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I try to share my story at every possible opportunity through my writing or through talks, such as my TED talk

What do I write?

This should be an easy question, because as a writer, I should be bursting with so many ideas that I would never be able to complete all of them. But when someone asks me about my OCD, or I have to write a piece on it, I wonder…what part am I supposed to talk about? How am I supposed to convey the enormousness of my experience into whatever little space or time I’m provided? How do I talk about something that has been with me for as long as I can remember, that is as natural as breathing yet as unnatural as that choking, stifling loss of breath that occurred every time the obsessions became too much.

I was a very emotional kid, and being emotional and constantly absorbed in forms of escape that didn’t involve hitting any kind of ball was looked down upon when you were a boy. The OCD started out then, and grew with me. I was terrified of everything, constantly on the watch; filled with thoughts I had no control over, having to suppress urges and desires that were repulsive and destructive.

Whenever I tell people I have OCD now, after I know what was truly going on in my mind, they shrug it off. But can I really blame them? They’re not mean or spiteful. They’re simply ignorant. They didn’t have their minds assailed with images of friends or family members in pools of blood. They didn’t constantly have to worry that they were going to harm themselves. They didn’t constantly have to analyse and examine everything. We both had vastly different systems of thought, and they didn’t even know. I did. I was isolated, alone, angry, lonely, depressed. But not destroyed. The very fact that they couldn’t connect with me didn’t matter because I could connect with them.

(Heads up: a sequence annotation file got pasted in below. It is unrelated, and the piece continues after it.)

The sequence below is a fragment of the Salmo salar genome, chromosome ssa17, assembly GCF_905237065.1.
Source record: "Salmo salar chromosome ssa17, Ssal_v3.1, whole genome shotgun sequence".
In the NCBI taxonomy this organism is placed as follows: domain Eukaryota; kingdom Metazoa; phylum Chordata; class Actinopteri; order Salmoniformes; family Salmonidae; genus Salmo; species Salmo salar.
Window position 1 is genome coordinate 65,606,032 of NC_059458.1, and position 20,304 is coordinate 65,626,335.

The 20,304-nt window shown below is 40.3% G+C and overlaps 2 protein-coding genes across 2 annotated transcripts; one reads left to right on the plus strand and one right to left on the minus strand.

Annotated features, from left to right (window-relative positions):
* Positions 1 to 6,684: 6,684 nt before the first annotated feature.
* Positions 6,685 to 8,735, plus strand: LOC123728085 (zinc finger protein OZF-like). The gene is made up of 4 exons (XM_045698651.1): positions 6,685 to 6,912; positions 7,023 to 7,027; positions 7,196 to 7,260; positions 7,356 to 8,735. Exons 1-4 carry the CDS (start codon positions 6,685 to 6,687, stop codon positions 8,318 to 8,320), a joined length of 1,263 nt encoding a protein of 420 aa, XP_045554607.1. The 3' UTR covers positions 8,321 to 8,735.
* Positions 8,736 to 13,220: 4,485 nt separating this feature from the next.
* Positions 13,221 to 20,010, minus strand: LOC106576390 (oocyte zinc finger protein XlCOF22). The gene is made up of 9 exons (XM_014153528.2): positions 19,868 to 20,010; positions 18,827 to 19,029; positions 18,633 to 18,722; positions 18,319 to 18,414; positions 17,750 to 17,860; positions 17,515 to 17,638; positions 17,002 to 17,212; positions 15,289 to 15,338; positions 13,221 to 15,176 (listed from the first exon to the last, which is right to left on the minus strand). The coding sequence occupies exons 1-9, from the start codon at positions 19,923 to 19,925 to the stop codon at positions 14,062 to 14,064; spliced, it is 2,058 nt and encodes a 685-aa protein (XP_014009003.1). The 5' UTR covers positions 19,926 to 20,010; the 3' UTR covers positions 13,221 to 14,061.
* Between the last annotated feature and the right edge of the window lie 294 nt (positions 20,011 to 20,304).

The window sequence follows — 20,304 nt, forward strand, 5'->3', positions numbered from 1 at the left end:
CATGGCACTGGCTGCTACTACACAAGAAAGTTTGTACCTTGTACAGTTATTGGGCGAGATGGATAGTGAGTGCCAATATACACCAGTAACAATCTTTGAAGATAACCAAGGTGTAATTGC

I could write. It was a gift, some said, but I knew that that gift arose from the pain that I endured every day. And so I chose to view that pain not as something that I could not overcome, but rather as the necessary cost to that gift, and I just let it push me harder. I wrote more, and wrote better, and pushed myself to be creative and innovative for a simple reason: If the pain became worse, but my writing was not as good, the pain won. I could not give up. Little bit stubborn that way.


By the age of 21, I had a well-received book published, another one written, and a fictional world in its beginning stages of creation for future books. But I almost didn’t get there. Earlier this year, there was a lull in my writing as the pain finally became too much. I didn’t think I would make it. Waves of pain shot through my head and I spent hours screaming as I fought the images, the thoughts that grew stronger and stronger each day. That’s when I finally went to therapy and was diagnosed. The pain didn’t stop after for a while, because the medicines took time to take effect, but I can say that I’m much better now and onwards to a speedy recovery.

I try to share my story at every possible opportunity through my writing or through talks, such as my TED talk (Something that I’m immensely proud I could give) so that I can educate and remind those suffering from any kind of mental disorder that they’re not alone, that there are those who understand, that they have the strength to overcome that pain which seems insurmountable.

– Varun Gwalani, Author of “Believe”